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I noticed that document.getElementById is a function in Firefox and Chrome, while typeof considers it an object in IE8 (at least).

Anyone has an idea why?

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1 Answer 1

up vote 7 down vote accepted

IE8 (attempts to) implement ECMAScript 3 where the typeof operator result is implementation defined for host objects regardless if the object implements [[call]]. In ES5, callable host objects must return "function".

See the table in ECMAScript 3

enter image description here

Compare to ECMAScript 5.1 http://www.ecma-international.org/ecma-262/5.1/#sec-11.4.3

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+1 for actually getting to the root of things. Basically, IE8 is implementing the standard that was in place when it was released; newer browsers are implementing a newer version of the standard, and the standard has changed in the meanwhile. –  Spudley Jul 31 '13 at 16:08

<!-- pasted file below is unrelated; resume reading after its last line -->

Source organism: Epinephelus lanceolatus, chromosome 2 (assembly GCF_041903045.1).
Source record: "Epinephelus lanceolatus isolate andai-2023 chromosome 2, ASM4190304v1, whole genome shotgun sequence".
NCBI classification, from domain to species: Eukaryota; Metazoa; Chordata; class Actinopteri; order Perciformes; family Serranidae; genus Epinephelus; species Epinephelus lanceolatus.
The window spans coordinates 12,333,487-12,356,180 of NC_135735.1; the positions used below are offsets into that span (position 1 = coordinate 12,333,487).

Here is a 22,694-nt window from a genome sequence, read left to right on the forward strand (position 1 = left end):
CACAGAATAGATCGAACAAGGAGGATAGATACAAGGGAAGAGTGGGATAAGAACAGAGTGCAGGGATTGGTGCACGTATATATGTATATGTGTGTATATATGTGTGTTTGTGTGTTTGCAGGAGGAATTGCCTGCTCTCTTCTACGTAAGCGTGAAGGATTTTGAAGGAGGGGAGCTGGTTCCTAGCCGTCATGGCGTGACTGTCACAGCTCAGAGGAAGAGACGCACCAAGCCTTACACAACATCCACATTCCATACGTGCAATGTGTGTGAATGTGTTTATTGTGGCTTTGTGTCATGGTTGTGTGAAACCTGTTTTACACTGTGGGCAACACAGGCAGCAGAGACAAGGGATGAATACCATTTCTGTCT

So basically, correct if I'm wrong, according to EC3, any object that is not native, undefined, null, Boolean, a Number or a String has no 'official' type? So I could have an implementation of typeof where {} is a function and function(){} is an object, and still be fully compliant (with EC3)? –  Stilltorik Aug 1 '13 at 7:12
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@Stilltorik no because both are native.. Host objects are objects provided by the Javascript host. Like a browser provides document.getElementById and so on but it would be impossible to have that in the language itself since language should not be tied to browser. –  Esailija Aug 1 '13 at 10:07
    
Ok, I get it. Thanks for the explanation! –  Stilltorik Aug 2 '13 at 7:57

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